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dc.contributor.authorWinter, Kimberly Ann
dc.date.accessioned2014-03-03T20:22:59Z
dc.date.available2014-03-03T20:22:59Z
dc.date.issued2002-12
dc.identifier.otherwinter_kimberly_a_200212_phd
dc.identifier.urihttp://purl.galileo.usg.edu/uga_etd/winter_kimberly_a_200212_phd
dc.identifier.urihttp://hdl.handle.net/10724/20710
dc.description.abstractThis study identifies terrestrial and aquatic resource management priorities for a proposed indigenous territory, the Tierra Comunitaria de Origen Itonama (TCOI), located in the lowland Amazonian floodplain of Beni, Bolivia. The research focused on extractive activities in the town of Bella Vista, and the objectives were: 1) to determine the species of terrestrial and aquatic fauna that were most frequently harvested for subsistence purposes by human residents, 2) to evaluate preferences and selectivity for particular species of terrestrial prey, 3) to quantify harvest of prey groups (birds, mammals, fish, reptiles) as a proportion of the local diet and economy, 4) to compare hunting, fishing, and production of livestock as sources of animal protein, and 5) to evaluate management of aquatic resources as represented by an indicator species, Colossoma macropomum. Research methods were interdisciplinary, and included interviews with residents of Bella Vista, transect surveys of terrestrial fauna, hunting and fishing activity reports, diet calendars, and collection of selected species. The results of interviews and harvest activity reports indicated that residents sometimes select or avoid certain species of prey according to cognitive preferences, rather than simply abundance or yield per unit of hunting effort, and those preferences may induce over-harvest. Ten species of mammals were identified as the most recognized and actively pursued terrestrial prey for human subsistence in Bella Vista: Agouti paca, Dasypus novemcinctus, Tayassu pecari, Mazama americana, Tayassu tajacu, Blastocerus dichotomus, Tapirus terrestris, Dasyprocta variegata, Mazama gouazoubira, and Priodontes maximus. Management efforts should focus on species that are most frequently exploited, are particular to certain habitats, and/or are vulnerable to depletion. Hunting and fishing activity reports and diet calendars demonstrated the economic and environmental significance of managing fish resources in particular for the subsistence of residents in the TCOI, and of protecting aquatic habitats from degradation due to deforestation and cattle ranching. Fisheries and aquatic resource management is promoted in a case study of Colossoma macropomum, the most important species of fish in the TCOI. Active, participatory, and adaptable management of natural resources in the TCOI will determine the survival of resident populations of fish, wildlife, and humans.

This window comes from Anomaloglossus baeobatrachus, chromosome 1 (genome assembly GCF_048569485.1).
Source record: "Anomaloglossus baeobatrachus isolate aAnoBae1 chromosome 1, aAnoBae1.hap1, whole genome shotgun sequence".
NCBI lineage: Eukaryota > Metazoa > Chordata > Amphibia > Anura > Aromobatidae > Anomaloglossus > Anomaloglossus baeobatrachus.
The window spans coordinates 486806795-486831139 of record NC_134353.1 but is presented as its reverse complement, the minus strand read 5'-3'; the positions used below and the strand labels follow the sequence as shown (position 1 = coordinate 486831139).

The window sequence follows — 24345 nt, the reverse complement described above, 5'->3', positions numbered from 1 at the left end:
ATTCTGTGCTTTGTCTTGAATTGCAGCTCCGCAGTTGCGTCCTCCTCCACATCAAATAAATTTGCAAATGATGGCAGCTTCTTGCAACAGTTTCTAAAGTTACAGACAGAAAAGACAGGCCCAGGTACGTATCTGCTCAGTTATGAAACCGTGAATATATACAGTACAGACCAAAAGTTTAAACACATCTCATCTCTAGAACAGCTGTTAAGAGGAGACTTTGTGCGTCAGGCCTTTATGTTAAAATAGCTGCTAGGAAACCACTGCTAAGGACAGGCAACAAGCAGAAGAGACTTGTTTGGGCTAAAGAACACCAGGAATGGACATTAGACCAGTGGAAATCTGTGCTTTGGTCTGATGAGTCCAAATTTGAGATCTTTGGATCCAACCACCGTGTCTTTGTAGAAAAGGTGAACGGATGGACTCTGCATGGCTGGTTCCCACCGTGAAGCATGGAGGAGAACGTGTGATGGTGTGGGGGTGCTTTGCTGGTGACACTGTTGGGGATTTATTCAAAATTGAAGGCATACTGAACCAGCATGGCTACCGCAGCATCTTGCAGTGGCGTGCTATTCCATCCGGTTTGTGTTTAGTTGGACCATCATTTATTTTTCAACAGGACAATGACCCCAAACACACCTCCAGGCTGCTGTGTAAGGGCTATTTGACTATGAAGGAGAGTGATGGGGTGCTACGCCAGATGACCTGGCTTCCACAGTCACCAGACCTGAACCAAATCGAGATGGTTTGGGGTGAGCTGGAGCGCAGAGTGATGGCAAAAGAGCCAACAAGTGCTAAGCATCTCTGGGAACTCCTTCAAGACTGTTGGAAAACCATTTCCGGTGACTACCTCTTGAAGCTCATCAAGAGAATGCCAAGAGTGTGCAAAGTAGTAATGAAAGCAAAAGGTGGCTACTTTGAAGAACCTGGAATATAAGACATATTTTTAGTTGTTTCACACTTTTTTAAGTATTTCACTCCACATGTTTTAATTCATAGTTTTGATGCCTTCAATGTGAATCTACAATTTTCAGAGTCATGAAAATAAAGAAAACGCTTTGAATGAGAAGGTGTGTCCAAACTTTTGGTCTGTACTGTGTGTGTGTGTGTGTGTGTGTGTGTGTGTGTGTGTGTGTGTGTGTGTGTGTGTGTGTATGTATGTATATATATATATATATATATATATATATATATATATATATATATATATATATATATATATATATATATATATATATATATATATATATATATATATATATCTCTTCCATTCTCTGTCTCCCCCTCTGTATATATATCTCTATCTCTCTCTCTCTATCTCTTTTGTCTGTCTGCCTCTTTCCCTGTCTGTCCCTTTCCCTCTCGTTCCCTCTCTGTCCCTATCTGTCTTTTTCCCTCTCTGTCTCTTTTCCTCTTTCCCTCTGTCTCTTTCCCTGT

dc.languageeng
dc.publisheruga
dc.rightspublic
dc.subjectNatural resource management
dc.subjectTierra Comunitaria de Origen Itonama
dc.subjectBeni
dc.subjectBolivia
dc.subjectAmazon floodplain
dc.subjectWildlife
dc.subjectFish
dc.subjectSubsistence
dc.subjectIndigenous territory
dc.subjectHarvest management
dc.subjectHunting
dc.subjectFishing
dc.subjectOptimal foraging
dc.subjectSustainability
dc.subjectColossoma macropomum
dc.titleSubsistence use of terrestrial and aquatic animal resources in the Tierra Comunitaria de Origen Itonama of lowland Bolivia
dc.typeDissertation
dc.description.degreePhD
dc.description.departmentForest Resources
dc.description.majorForest Resources
dc.description.advisorMichael Conroy
dc.description.committeeMichael Conroy
dc.description.committeeRobert Warren
dc.description.committeeJohn Carroll
dc.description.committeeTheodore Gragson
dc.description.committeeRon Carroll


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